JBL has perennially been about saturated mid-range. Some people find delight in that, but I find it tiring on the ears. But mid-range cuts through the crowd and ambient noise; and as this is an outdoor speaker—that’s a good thing. You know that person who you can hear from the other side of the club, even when it’s full of loudly chattering patrons? That’s mid-range.
One thing that surprised me about the Charge 3 is that it’s not particularly loud, though as I said, it still cuts through the ambient noise. I suppose I was simply expecting a bit more, given that it’s a bit larger than many of the speakers I’ve reviewed.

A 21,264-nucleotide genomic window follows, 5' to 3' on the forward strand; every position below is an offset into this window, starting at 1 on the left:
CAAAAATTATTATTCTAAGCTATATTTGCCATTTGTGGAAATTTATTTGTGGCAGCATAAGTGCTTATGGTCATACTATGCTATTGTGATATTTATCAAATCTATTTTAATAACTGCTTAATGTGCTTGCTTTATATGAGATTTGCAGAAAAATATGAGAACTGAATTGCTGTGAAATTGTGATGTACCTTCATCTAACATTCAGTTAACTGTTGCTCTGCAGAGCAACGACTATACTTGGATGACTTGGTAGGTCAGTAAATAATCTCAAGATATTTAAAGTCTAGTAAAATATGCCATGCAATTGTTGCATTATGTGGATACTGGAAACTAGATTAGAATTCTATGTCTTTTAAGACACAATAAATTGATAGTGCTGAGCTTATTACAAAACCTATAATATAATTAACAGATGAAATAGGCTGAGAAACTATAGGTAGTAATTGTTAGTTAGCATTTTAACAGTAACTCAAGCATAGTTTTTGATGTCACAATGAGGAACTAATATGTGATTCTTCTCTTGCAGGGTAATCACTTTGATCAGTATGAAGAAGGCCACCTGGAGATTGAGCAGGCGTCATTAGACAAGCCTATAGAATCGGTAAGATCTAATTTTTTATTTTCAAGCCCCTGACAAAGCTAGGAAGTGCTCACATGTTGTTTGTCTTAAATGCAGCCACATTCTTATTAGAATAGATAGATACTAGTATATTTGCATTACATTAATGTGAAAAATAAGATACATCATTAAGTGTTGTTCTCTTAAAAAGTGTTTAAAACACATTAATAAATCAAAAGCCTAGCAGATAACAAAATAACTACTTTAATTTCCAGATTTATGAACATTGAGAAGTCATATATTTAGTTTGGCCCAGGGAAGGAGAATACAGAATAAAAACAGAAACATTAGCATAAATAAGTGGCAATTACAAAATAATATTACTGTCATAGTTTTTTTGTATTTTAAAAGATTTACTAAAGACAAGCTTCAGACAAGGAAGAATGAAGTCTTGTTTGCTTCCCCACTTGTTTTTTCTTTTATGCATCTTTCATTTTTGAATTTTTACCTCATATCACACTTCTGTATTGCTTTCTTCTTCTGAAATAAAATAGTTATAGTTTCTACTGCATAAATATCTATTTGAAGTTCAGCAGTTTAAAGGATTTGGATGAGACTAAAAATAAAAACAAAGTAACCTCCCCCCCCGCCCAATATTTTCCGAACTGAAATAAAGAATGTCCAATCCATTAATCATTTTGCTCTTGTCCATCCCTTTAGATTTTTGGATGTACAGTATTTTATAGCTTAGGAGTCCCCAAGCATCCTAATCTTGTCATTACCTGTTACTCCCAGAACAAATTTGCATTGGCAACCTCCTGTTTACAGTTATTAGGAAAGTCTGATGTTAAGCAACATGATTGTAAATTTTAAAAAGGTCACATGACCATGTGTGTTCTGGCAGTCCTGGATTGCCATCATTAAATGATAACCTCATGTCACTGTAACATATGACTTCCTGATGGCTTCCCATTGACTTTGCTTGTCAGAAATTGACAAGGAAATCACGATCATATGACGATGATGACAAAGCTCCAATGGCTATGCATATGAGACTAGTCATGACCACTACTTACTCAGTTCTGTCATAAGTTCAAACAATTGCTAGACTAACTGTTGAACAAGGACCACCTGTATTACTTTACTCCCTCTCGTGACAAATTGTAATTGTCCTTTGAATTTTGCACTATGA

The gray version of the Charge 3 with the distinctive JBL logo and a linked device.
The third part of that almost infinite discussion: While you can link JBL speakers (using the “almost infinity” button) to produce the same output over a broader area, the Charge 3 doesn’t do true wireless stereo (TWS). TWS lets you pair two Bluetooth speakers and use one for the left channel and one for the right. Shame. That would certainly take care of my separation anxiety.
The Charge 3 is one of, if not the longest-lasting outdoor Bluetooth speakers you can buy. And despite my petty delving into audiophile sound concepts, many users love the sound of JBL. Bless em’. If that’s you, take a listen to this one. You’ll love it as well.
Sign up for Computerworld eNewsletters.